3D Kanojo Real Girl is a movie based on the manga created by Mao Nanami. This romantic comedy film explores the chemistry between a typical Otaku and a popular girl at school. The live-action adaptation was well received by fans that read the manga. This review is limited to the live-action adaptation alone. I have not read the manga itself when a friend of mine recommended this movie.
To help you appreciate the plot, let me give you a general overview of the Otaku culture: An Otaku is someone that enjoys manga and anime. That’s the most general idea I've got working when thinking about the culture as a whole. Although there is a log of other subcategories out there what is clear is that being an Otaku is seen as a negative trait as portrayed by this film.
Tsutsui or TsuTsun is your typical Otaku protagonist that suffers the consequences of being labeled as an Otaku. This, plus his introversion has made it more difficult for him to socially adjust with his classmates. After coming late to class one day, he was tasked to clean their school’s swimming pool as punishment.
In comes Iroha Igarashi, a popular girl at his school who happens to receive the same punishment for the day. Iroha is not only popular for being pretty, but she is also infamous for playing with the hearts of her admirers, gaining a list of jealous girls along the way. She is, in a way, also an outcast.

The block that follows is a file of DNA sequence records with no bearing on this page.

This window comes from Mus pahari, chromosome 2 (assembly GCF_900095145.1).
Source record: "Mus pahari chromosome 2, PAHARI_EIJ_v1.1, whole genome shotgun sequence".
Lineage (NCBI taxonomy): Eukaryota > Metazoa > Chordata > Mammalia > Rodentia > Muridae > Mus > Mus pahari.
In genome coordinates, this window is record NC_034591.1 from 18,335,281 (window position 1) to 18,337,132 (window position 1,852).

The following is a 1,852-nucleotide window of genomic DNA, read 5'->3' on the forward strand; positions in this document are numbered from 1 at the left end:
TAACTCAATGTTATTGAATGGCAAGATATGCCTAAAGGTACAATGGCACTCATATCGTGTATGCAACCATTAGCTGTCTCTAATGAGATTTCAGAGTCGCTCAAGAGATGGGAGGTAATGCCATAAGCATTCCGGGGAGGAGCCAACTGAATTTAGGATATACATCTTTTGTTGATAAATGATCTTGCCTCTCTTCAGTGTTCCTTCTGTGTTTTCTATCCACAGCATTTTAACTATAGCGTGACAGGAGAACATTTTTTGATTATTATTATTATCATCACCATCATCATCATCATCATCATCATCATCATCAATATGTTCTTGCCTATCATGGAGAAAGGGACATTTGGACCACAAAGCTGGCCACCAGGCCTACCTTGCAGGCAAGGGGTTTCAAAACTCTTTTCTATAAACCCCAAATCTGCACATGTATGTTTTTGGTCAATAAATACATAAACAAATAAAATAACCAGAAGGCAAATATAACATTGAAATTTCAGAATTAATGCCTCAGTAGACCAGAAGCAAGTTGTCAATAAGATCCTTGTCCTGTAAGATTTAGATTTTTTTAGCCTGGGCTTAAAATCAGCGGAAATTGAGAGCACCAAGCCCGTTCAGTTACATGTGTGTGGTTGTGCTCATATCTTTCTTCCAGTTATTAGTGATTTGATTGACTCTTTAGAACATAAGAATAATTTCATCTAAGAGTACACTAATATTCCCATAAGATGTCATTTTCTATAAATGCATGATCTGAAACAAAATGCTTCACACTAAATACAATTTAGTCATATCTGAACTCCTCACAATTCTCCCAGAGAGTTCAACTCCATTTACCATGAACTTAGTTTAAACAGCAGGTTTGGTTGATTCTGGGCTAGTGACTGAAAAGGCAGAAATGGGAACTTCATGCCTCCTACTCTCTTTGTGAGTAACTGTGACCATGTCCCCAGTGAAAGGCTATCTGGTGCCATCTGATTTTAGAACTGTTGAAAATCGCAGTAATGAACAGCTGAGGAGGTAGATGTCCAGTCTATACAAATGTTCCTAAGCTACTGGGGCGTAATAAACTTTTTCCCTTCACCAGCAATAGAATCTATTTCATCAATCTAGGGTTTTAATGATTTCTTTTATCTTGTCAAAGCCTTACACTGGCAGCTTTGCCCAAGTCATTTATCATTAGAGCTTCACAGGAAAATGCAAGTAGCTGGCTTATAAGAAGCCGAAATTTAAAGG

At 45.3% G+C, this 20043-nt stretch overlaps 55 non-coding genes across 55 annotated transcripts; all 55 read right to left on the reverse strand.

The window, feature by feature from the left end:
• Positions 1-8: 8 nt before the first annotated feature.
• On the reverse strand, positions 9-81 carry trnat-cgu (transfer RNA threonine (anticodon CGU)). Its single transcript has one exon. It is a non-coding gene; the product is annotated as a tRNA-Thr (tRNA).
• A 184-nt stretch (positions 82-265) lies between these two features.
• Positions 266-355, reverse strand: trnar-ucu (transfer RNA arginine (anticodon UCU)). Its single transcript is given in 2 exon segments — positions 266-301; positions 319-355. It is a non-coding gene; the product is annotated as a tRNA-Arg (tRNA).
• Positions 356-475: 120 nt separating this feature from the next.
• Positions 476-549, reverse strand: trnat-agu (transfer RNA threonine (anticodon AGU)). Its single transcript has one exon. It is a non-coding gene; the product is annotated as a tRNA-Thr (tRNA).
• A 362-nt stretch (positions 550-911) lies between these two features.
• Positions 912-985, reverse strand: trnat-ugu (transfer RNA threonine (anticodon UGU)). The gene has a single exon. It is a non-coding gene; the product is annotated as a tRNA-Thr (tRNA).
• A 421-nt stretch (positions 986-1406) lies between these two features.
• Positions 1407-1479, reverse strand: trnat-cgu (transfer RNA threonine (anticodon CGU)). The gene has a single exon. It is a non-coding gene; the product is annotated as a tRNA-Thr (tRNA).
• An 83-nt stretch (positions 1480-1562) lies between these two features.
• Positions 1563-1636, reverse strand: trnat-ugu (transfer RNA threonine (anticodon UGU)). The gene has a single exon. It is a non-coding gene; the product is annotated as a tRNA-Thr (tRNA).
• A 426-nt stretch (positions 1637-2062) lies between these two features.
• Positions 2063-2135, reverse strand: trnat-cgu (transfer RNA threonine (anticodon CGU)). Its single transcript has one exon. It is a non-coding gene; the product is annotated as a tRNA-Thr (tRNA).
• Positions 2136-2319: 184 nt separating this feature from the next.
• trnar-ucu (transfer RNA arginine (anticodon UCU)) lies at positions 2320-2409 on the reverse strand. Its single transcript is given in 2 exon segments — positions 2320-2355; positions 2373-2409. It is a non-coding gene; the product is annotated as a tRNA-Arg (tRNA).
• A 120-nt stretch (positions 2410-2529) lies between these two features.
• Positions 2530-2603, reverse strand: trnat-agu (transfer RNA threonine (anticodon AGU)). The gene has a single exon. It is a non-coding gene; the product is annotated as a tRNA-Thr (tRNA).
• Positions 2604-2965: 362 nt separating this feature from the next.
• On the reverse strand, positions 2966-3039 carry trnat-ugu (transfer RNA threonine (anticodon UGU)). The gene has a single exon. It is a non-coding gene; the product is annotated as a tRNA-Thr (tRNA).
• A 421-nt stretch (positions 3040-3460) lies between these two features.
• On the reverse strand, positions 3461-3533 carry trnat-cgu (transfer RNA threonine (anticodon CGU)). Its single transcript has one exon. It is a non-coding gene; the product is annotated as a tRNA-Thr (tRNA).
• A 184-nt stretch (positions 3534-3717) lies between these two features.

Tsutsui’s introverted alarm goes off, triggering exaggeratingly horrible scenarios in his imagination when interacting with Iroha. This led to a series of miscommunication and a pool accident where they both got wet. Iroha’s teasing provokes Tsutsui’s internal worries that he ended up expressing harsh comments. This event cascaded into Tsutsui’s efforts to apologize for the lack of tact.
Being a romantic comedy, the film had several ways to deliver the punchline without letting it feel forced for the audience. In Tsutsui’s quest for forgiveness, he became Iroha’s boyfriend but only for 6 months. So begins Tsutsui’s growth as a character interacting with a 3D Girlfriend. This contrasts greatly with his love for 2D girls. We follow our protagonist’s journey as he explores newfound relationships that come with interacting in the 3D world.
This is the clip I found while checking out more info about the film. Though it's in Japanese, you can get a bit of context from the rough translations available on youtube settings. The scene reveals Iroha being mistaken as a thief. Tsutsui comes to her aid explaining he was tailing her the entire time and vouches for her innocence only to be called a stalker. The scene subsequently ends with Iroha confessing her love to him.
Don’t get me wrong, the side characters are as lovable as these two but I want to put emphasis on how much their chemistry carried the show.
Iroha Igarashi (Ayami Nakajo)
We are only given hints of Iroha’s infamy based on Tsutsui’s initial reaction upon knowing she was going to be spending time cleaning up the pool with him. Iroha’s character is introduced as an outcast that suffers from success. She’s a beauty that can trigger envy and jealousy among her female peers. She also receives unwanted attention from male admirers.